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close this bookChildren in Armed Conflicts (Item 10 of the Draft Agenda) (International Committee of the Red Cross , 1995, 20 p.)
View the document(introduction...)
View the documentI. INTRODUCTION
View the documentII. PROMOTING THE STUDY “CHILD SOLDIERS”
View the documentIII. APPEALS TO ENSURE A BETTER RESPECT OF CHILDREN AND TO FOLLOW UP UNITED NATIONS INITIATIVES
View the documentIV. AGE LIMIT FOR CHILDREN’S PARTICIPATION IN HOSTILITIES
View the documentV. ACTIVITIES IN THE FIELD IN FAVOUR OF CHILDREN BY THE ICRC AND THE INTERNATIONAL FEDERATION
View the documentVI. PLAN OF ACTION 1996-1999
View the documentAnnex I - PLAN OF ACTION FOR THE RED CROSS AND RED CRESCENT MOVEMENT
View the documentAnnex II - DRAFT RESOLUTION

III. APPEALS TO ENSURE A BETTER RESPECT OF CHILDREN AND TO FOLLOW UP UNITED NATIONS INITIATIVES

At the 49th Session of the United Nations General Assembly (1994), the ICRC intervened on 11 November on Item 101 regarding the promotion and the protection of children’s rights. In addition to reviewing the tragic fate of children caught in armed conflicts, the ICRC seized the opportunity to make an appeal for a better respect of the rules of international humanitarian law protecting children in these circumstances. The ICRC also reiterated its support for ongoing efforts to increase the protection these children already have, in particular through an international instrument increasing to 18 years the age limit for the recruitment and participation of children in hostilities.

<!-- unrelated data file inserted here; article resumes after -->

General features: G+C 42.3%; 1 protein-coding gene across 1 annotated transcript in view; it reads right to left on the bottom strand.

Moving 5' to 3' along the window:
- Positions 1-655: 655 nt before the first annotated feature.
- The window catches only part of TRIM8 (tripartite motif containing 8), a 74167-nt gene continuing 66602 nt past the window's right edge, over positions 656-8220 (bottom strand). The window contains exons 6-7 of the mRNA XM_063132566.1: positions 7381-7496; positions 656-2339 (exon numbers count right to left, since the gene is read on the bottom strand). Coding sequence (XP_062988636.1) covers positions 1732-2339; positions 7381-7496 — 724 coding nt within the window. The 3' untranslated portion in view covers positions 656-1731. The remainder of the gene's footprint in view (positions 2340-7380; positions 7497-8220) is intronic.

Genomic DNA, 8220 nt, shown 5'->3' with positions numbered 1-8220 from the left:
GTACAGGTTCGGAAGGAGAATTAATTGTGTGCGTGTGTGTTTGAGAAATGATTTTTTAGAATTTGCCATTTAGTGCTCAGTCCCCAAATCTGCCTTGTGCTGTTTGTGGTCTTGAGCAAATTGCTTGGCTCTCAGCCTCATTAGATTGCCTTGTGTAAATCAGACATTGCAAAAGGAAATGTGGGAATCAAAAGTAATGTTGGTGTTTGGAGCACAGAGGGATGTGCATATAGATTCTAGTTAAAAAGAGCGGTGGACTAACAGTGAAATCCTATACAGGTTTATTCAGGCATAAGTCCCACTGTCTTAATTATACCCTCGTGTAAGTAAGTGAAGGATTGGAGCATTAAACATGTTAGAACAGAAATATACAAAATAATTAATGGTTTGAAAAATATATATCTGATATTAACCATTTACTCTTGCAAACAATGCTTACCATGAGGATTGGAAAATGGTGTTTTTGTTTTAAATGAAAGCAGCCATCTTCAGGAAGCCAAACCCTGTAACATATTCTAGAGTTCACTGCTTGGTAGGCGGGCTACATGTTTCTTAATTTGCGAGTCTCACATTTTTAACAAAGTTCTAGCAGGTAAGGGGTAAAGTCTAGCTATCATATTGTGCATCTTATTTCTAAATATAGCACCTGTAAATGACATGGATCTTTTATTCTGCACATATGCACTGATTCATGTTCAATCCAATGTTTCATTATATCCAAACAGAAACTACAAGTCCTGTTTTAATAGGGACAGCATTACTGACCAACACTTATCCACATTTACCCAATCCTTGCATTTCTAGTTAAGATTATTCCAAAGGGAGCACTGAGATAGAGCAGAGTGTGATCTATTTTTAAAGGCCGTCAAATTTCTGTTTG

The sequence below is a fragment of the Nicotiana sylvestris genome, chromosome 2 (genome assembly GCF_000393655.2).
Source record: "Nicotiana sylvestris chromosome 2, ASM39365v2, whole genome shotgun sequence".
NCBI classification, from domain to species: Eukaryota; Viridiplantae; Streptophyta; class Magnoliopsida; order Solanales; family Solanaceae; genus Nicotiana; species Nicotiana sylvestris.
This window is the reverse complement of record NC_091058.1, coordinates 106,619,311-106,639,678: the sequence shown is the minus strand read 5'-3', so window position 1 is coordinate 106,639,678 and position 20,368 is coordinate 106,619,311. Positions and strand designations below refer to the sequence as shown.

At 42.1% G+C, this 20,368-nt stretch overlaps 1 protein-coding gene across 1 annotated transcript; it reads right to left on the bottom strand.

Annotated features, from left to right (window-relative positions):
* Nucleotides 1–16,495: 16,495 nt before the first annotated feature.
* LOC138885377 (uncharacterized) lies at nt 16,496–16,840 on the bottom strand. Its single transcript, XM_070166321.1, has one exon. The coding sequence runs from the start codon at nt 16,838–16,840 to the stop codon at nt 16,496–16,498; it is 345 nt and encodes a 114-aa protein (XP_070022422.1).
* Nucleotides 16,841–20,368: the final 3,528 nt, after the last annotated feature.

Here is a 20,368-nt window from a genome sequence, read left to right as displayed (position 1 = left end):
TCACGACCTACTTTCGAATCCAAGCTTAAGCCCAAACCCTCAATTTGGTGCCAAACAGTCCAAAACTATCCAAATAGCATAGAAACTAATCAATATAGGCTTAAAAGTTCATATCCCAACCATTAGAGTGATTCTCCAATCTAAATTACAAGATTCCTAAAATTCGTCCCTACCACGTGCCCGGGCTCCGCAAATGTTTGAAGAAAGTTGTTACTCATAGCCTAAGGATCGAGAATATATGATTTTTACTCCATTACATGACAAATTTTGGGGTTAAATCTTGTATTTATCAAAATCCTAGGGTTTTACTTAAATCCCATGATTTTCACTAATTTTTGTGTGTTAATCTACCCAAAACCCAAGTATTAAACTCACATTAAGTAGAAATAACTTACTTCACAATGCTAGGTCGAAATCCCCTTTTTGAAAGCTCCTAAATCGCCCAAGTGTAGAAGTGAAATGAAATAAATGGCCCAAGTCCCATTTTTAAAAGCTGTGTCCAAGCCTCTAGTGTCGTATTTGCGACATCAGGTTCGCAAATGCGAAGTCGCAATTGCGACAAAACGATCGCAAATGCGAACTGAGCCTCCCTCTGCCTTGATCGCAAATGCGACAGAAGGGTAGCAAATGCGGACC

The International Federation as well, intervened on the same Item to point out the importance not only of the protection of children’s rights but also of measures for assistance and especially rehabilitation. Rehabilitation programmes should highlight the role of families and the community and avoid the isolation of these children as a way of preventing their stigmatization. The International Federation has reiterated its support for the improvement of the situation of child soldiers and has shown heightened interest in contributing through its own action and that of its National Societies to the promotion of the physical and psychological recovery of the children as well as their social integration.

The Committee and the Federation participated as observers in the work of the Commission on Human Rights and intervened along the same lines when the subject was discussed under Item 24: “Rights of the Child”, in March 1995.

The ICRC and the International Federation also launched an appeal calling for concrete action in the field of education, health and covering the needs of abandoned children as preventive measures that would lead to a true respect of child welfare laws.

Resolution 48/157 (1993) of the UN General Assembly initiated a study on the impact of armed conflicts on children. This was an important step in the promotion of children’s rights as it will doubtlessly contribute to search for real solutions to the problems faced by children in such situations. The importance of the work already carried by the Movement in this field was also stressed notably with the study entitled “Child Soldiers” which could serve as a tool for the broader enterprise planned by the United Nations. Both the ICRC and International Federation were active in the preparatory meetings for this study and their participation will continue with the limitations of the mandates of the institutions.